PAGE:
The Forgotten Army Web Review: Unforgettable story!

Updated: Jan 25, 2020, 07:47 IST | Mayank Shekhar | Mumbai

The Forgotten Army is a love story between that young officer and a stunning Singaporean girl of Indian origin (Sharvari), equally besotted by the romance of rebellion and war

A still from The Forgotten Army
A still from The Forgotten Army

The Forgotten Army
On: Amazon Prime
Director: Kabir Khan
Cast: Sunny Kaushal, Sharvari
Rating: Rating

Besides the anecdotal story-telling, which is riveting enough on its own, what strikes you about The Forgotten Army — a five-part Amazon Prime mini-series on Subhas Chandra Bose's Indian National Army (INA) — is one of the main conflicts at the centre of this script. Which is? The fact that the INA soldiers (in real-life, as in the series) belonged to the British Indian Army. They had been taken in as prisoners of war, when the British lost to the Japanese in the Battle of Singapore (1942) during WWII.

Given Bose's proximity to the Japanese dictatorship, since they shared a common enemy — the Brits in India, of course — these soldiers got recruited to attack their own army from Burma, and occupy Delhi eventually, as it were. Among soldiers, the idea of the traitor, or turning rogue, and indeed allegiance to the flag they fight under, reigns supreme. It's non-negotiable; writ in stone.

How do the same soldiers, and in the case of the lead character Sodhi (Sunny Kaushal) who's a fourth-generation Army-man, reconcile himself to killing army-men who were his fellow Indian soldiers up until the day before a change of heart? And where does the idea of patriotism lie in all of this?

It must've been a tough choice to make — with the Bhagavad Gita as the guiding light, no less. Hadn't quite thought of this obvious dilemma before. What else does the film shine a light on? INA's Rani Jhansi regiment, the first women's regiment in the history of war. Its significance should be lost on no one. The statistics behind this story are staggering anyway — that 2.5 lakh Indian soldiers fought WWII; 90,000 Brit soldiers lost out to a Japanese Army of 30,000 in the Battle of Singapore; and that 50,000 soldiers joined INA to take on the weakened but very much the British Empire, on Bose's command.

Mentioning these things for a simple reason. It's the very reason you must watch this series. For, what could be fresh or new about Bose and the INA, that hasn't been featured as the flavour of multiple seasons in the same year (2017) — right from Vishal Bhardwaj's Rangoon, that was about an INA soldier (Shahid Kapoor) in the Indo-Burmese border; Tigmanshu Dhulia's Raag Desh, on the Red Fort trial and joint court-martial of INA officers; or indeed the nine-part biographical series Bose:Dead/Alive, featuring Rajkummar Rao as the founder of INA.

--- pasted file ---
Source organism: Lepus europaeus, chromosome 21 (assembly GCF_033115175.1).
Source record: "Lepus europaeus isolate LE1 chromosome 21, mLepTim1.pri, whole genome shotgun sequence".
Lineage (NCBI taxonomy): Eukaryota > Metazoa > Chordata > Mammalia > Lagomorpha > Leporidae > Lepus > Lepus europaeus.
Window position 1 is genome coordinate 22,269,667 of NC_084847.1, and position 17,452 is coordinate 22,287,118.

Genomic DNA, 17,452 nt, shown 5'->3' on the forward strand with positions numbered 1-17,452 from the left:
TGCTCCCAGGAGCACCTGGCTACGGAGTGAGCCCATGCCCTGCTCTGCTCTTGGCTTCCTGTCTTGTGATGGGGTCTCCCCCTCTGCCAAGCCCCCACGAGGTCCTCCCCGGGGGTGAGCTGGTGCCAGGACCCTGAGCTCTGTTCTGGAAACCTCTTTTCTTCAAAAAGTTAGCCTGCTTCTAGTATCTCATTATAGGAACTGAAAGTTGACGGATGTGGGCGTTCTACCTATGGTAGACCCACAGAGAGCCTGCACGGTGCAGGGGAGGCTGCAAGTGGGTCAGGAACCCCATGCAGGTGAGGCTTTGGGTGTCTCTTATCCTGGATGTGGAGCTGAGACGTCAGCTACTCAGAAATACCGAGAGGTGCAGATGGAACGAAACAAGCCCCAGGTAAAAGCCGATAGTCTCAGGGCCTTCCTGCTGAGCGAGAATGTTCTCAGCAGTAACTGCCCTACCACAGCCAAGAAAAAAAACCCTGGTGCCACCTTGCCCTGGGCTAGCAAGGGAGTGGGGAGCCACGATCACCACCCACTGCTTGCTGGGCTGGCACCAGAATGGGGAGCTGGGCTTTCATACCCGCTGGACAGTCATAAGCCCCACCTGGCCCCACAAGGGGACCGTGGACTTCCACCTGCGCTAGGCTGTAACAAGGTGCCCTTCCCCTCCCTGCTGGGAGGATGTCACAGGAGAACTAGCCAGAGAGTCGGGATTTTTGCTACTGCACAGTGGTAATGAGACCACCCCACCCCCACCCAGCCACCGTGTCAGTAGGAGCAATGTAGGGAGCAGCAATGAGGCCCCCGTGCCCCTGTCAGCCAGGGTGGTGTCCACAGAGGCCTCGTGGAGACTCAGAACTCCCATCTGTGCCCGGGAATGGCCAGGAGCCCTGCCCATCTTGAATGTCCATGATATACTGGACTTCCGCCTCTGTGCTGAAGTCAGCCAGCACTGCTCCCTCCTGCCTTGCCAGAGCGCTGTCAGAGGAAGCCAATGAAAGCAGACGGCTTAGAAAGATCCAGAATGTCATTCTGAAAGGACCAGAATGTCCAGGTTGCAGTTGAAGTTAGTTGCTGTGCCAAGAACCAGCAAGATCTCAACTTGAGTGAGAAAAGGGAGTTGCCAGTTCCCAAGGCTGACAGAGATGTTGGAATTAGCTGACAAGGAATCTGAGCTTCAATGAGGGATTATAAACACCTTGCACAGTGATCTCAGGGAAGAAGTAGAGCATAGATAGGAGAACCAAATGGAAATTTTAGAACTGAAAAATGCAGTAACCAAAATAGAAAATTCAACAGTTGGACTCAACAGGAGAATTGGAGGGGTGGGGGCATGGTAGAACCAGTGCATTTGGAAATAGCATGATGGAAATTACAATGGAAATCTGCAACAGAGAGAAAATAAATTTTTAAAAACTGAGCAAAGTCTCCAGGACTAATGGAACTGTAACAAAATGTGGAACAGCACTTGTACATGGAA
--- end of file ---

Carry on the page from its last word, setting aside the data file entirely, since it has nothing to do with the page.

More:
Watch the trailer of Sunny kaushal, Sharvari starrer series The Forgotten Army here

This one is sub-altern history, primarily from the viewpoint of one soldier's life that, I'm told, is based on a documentary of the same name that Kabir Khan directed couple of decades ago. The film flits between 1942 and 1996, interspersed on occasion with archival footage, bringing to the fore the sort of truth that's essential for it to resonate with current audiences. Think of this device as a bit of Rakeysh Omprakash Mehra's Rang De Basanti (2006) if you like, although having re-watched that film lately, appears it hasn't aged too well (but that's another matter).

Beyond everything else, this series is a love story between that young officer and a stunning Singaporean girl of Indian origin (Sharvari), equally besotted by the romance of rebellion and war. Are we gently segueing into a Bollywood territory? For sure, given the melodic background score (Pritam), and indeed the general idiom that's as desi mainstream as you should expect from Khan (Bajrangi Bhaijaan, Ek Tha Tiger), with as strong a grip on craft — camerawork, sound/production design — as anyone you're likely to come across.

And yet, this is without doubt the most accomplished Indian war film/series that I've seen — sharp and thoughtful in its detailing, and unsparingly grand and rich with the bigger picture. This fine balance between subtle and sensational is in my books the toughest thing to strike in movies. Sure, some of the 1996 portions may seem thoda sa incredulous or over-the-top. But what's not there not to go generally sentimental about a story of the INA. Their deaths being inevitable, honestly, it's hard to decide, if theirs was an act of daredevilry or pure deewanapan (madness).

The deewanapan shows through in this miniseries, with an excellently handpicked cast. Let alone the leads cracking it, it's just lovely to see some Delhi theatre veterans on screen, whether for long passages (MK Raina plays the older Sodhi), or even minor appearances (Sudhanva Deshpande, Sushma Seth). Does the film sway you by the idea of losing yourself for the freedom of future generations?

Our freedom fighters did. Many stood behind Gandhi, and his non-violent movement, which it can be suitably argued actually won India its independence from imperial rule. The INA, one could debate, was almost naïve as an experiment. There's an element of that here too. Or don't know if I'm saying this, having watched The Forgotten Army pretty much right after Sam Mendes's Oscar toast 1917 — arguably the strongest anti-war statement in the history of movies. But that's just a larger, personal view. No bearing on the top-notch quality of this beautiful and ballsy war film, or series, as it were.

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